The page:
RB59932. Copper quadrans, BMCRE III 1068, RIC II 687, Cohen 349, VF, weight 2.363 g, maximum diameter 17.3 mm, die axis 180o, Rome mint, 98 - 102 AD; obverseIMP CAESNERVA TRAIAN AVG, laureate bust right, drapery on left shoulder; reverse S C, Urn containing palm frond and wreath set on three-quarter view table; $160.00 (€120.00)
Mende, Macedonia, 400 - 346 B.C.
Mende was an ancient colony of Eretria on the south-west side of Cape Poseidion in Pallene in the Chalkidian district of Macedonia. The wine of Mende was famous and is frequently mentioned by ancient writers. The inhabitants particularly revered Dionysos.
GB68715. Bronze chalkous, SNG Cop 221; SNG ANS 397 var (crescent above); BMC Macedonia p. 83, 13 var (no ivy branch), VF, weight 1.078 g, maximum diameter 11.2 mm, die axis 315o, Mende mint, 400 - 346 B.C.; obverse head of youthful Dionysos to left, wearing ivy wreath; reverse MEN, Amphora with tall handles, ivy branch left; scarce; $150.00 (€112.50)
Geta, 209 - c. 26 December 211 A.D.
In 198 A.D. Septimius Severus' oldest son Caracalla was made Augustus and his youngest son Geta received the title of Caesar.
RS90616. Silver denarius, RSC III 188, RIC IV 3, BMCRE V 147, cf. SRCV II 7201 (Laodicea), VF, cute boy portrait, weight 3.381 g, maximum diameter 18.6 mm, die axis 0o, Rome mint, as caesar, 198 - 200 A.D.; obverse L SEPTIMIVS GETACAES, bare-headed, draped and cuirassedbust right, from behind; reverse SEVERI PII AVG FIL, priestly implements, from left to right: lituus, knife, tall jug, simpulum and sprinkler; ex CNG auction 236, part of lot 713; $150.00 (€112.50)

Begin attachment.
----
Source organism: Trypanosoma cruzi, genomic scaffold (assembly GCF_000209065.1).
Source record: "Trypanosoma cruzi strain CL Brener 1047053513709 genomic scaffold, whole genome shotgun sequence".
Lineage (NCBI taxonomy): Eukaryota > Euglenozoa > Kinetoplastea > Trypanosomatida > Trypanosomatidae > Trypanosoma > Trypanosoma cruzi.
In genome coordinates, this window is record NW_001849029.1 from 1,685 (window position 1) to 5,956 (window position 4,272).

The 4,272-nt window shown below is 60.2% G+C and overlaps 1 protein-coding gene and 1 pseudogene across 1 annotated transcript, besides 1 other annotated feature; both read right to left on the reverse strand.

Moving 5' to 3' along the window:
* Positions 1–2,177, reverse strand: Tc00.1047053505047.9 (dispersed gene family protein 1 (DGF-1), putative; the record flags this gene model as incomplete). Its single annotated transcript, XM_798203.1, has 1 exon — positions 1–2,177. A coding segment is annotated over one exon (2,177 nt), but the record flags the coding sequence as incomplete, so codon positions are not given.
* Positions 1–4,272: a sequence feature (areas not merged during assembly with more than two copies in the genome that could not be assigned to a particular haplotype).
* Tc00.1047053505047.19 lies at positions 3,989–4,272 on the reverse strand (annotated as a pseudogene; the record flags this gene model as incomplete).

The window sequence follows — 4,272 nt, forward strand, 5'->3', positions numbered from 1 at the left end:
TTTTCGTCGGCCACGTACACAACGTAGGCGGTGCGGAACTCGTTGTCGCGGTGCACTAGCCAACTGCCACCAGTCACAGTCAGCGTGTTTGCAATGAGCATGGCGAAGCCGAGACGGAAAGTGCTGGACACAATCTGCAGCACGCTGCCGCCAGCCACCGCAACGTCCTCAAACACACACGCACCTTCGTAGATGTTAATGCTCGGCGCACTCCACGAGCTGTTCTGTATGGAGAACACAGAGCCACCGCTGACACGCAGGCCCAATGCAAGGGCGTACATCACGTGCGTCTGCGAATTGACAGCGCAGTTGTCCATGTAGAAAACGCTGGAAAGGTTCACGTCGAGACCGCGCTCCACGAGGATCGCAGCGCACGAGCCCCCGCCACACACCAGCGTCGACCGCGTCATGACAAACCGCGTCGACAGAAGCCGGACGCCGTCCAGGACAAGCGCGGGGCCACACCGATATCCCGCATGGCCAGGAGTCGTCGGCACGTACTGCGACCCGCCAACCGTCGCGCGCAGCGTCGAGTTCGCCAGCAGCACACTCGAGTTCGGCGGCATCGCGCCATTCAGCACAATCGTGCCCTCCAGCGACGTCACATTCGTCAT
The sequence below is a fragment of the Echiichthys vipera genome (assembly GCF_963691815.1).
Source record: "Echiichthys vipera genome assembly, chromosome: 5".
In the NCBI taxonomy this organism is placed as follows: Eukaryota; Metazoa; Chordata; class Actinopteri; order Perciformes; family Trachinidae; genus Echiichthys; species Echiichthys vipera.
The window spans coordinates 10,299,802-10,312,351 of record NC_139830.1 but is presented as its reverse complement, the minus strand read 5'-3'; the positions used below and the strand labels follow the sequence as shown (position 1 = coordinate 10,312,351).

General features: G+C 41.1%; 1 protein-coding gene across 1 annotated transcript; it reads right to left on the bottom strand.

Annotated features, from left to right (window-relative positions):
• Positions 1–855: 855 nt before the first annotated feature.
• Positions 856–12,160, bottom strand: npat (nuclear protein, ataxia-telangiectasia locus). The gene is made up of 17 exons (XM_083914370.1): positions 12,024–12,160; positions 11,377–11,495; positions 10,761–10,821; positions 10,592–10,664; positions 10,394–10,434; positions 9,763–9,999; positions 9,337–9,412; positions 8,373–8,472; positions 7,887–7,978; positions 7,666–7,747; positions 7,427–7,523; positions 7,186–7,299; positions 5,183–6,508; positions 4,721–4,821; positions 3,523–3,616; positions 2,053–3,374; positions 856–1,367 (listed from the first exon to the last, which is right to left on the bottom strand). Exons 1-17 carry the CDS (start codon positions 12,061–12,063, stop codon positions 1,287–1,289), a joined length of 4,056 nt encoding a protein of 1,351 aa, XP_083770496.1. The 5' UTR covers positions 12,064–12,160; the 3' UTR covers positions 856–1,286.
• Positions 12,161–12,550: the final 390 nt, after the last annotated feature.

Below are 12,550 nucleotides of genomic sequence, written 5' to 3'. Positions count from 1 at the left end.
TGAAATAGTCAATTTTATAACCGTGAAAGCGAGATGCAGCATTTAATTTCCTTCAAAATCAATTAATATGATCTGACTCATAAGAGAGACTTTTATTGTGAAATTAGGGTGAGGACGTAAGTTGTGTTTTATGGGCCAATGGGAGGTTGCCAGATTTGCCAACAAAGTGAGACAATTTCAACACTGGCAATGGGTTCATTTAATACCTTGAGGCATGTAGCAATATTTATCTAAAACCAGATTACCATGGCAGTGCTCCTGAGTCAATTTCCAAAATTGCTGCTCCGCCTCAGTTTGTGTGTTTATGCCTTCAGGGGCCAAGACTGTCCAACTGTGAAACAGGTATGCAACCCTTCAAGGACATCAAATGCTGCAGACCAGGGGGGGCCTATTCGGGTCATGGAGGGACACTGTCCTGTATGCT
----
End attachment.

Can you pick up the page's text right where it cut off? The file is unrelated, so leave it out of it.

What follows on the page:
Antoninus Pius, August 138 - 7 March 161 A.D. Mallos, Cilicia
Coins of Antoninus Pius from Mallus are exceedingly rare and absent from most museums and major collections.
RP59745. Bronze AE 21, SNG Levante 1275; RPC Online 10298; SNG BnF -, BMC Lycaonia -, SNG Cop -, aF, weight 4.485 g, maximum diameter 20.6 mm, die axis 0o, Mallus mint, obverse [AYTO...ANT...], laureate bust right, slight drapery on right shoulder; reverse MAΛΛΩTΩN, tripod entwined by serpent; extremely rare; $95.00 (€71.25)
Gordian III, 29 July 238 - 25 February 244 A.D., Neocaesarea, Pontus
Neocaesarea (modern Niksar, Turkey) was a favorite residences of Mithridates the Great and later of King Polemon and his successors. Pompey made it a city and gave it the name of Diopolis, while Pythodoris widow of Polemon, made it her capital and called it Sebaste. Judging from its coins the city was probably renamed Neocaesarea during the reign of Tiberius. In 344 and again in 499 the city was destroyed by an earthquake.
RP51390. Bronze AE 28, Rec Gén 53; SNGvA 109; BMC Pontus p. 34, 14 var (no palm beneath table), VF, weight 14.425 g, maximum diameter 28.2 mm, die axis 225o, Neocaesarea mint, 241 - 242 A.D.; obverse AY K M ANT ΓOP∆IANOC, laureate, draped, and cuirassedbust right; reverse KOI ΠONT MH NEOKAICAPIAC, Agnostic table with ornate prize urn and palm on top, palm below table, ET POH in ex.; $80.00 (€60.00)
Krannon, Thessaly, Greece, 350 - 300 B.C.
It was customary in time of drought to take a sacred chariot with Hydria in procession through the City to supplicate Apollo for rain, and if a crow settled on the wheels, that was the sign that Apollo would grant the prayers of the faithful. -- Rev. Edgar Rogers in The Copper Coinage of Thessaly
GB49226. Bronze dichalkon, BCD Thessaly 1085 var (reverselegend); cf. Rogers 191.ff.; BMC Thessaly p. 16, 3; SNG Cop 44 var (obv Π); SGCV I 2073, gF, weight 4.364 g, maximum diameter 18.5 mm, Krannon mint, 350 - 300 B.C.; obverse horseman galloping right, wearing petasos and chlamys, A right, N below; reverse [K]PAN, hydria (water carrying vessel) mounted on cart, crow standing on right wheel; ex BCD collection with his handwritten round tag; unpublished variety; $75.00 (€56.25)